Grijalva: Republicans Should Repudiate “Jaw-Dropping” Witness Emphasis on “Assimilation” at Today’s Tribal Policy Hearing
Washington, D.C. – Ranking Member Raúl M. Grijalva (D-Ariz.) said following today’s recently concluded hearing on Native American tribal recognition and land management policy that his Republican colleagues should repudiate the assertions of Don Mitchell – a Republican-invited witness – that the purpose of the Indian Recognition Act (IRA) of 1934 was to hasten the “assimilation” of Native American communities. Mitchell also told the Committee today that groups such as the Graton Rancheria and Mashantucket Pequot communities “suddenly, instantaneously became tribes” because of concerted lobbying efforts that had nothing to do with any historically valid identity – an assertion he did nothing to back up.
Grijalva said Mitchell had no business appearing at today’s hearing and deserved condemnation from the Republican side of the aisle. By Mitchell’s own count, this is the fourth time since the controversial Carcieri v. Salazar Supreme Court ruling in 2009 that he has appeared as a Republican hearing witness on tribal issues – including an appearance at an April 2015 hearing convened by Chairman Rob Bishop (R-Utah) titled “The Obama Administration’s Part 83 Revisions and How They May Allow the Interior Department to Create Tribes, not Recognize Them.”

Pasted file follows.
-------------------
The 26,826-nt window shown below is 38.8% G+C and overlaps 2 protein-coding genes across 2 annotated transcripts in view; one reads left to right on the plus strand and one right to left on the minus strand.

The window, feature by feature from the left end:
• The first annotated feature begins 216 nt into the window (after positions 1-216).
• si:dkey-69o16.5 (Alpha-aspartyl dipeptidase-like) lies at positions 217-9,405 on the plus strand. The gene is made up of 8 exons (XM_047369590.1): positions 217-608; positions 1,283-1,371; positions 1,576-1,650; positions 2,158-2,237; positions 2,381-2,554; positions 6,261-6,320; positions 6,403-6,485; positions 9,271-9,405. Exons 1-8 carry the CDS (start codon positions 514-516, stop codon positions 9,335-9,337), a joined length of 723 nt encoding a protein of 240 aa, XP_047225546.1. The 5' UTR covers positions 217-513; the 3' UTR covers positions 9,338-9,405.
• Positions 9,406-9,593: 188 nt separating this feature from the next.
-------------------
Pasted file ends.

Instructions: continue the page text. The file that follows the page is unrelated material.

Video highlights of Mr. Mitchell’s testimony today are available at http://bit.ly/2tNx3xv.
“Fringe, out-of-date views have no place in a congressional hearing room, and my Republican colleagues have a chance to do the right thing by repudiating Mr. Mitchell and his remarks as soon as possible,” Grijalva said today. “We saw a jaw-dropping display of ignorance today, and allowing it to stand in the record without comment is irresponsible.”
The IRA lays out the process by which the federal government considers tribal petitions for recognition – a process Republicans, including Bishop, have sought to eliminate in favor of politicizing tribal recognition by giving Congress sole authority to recognize tribes.
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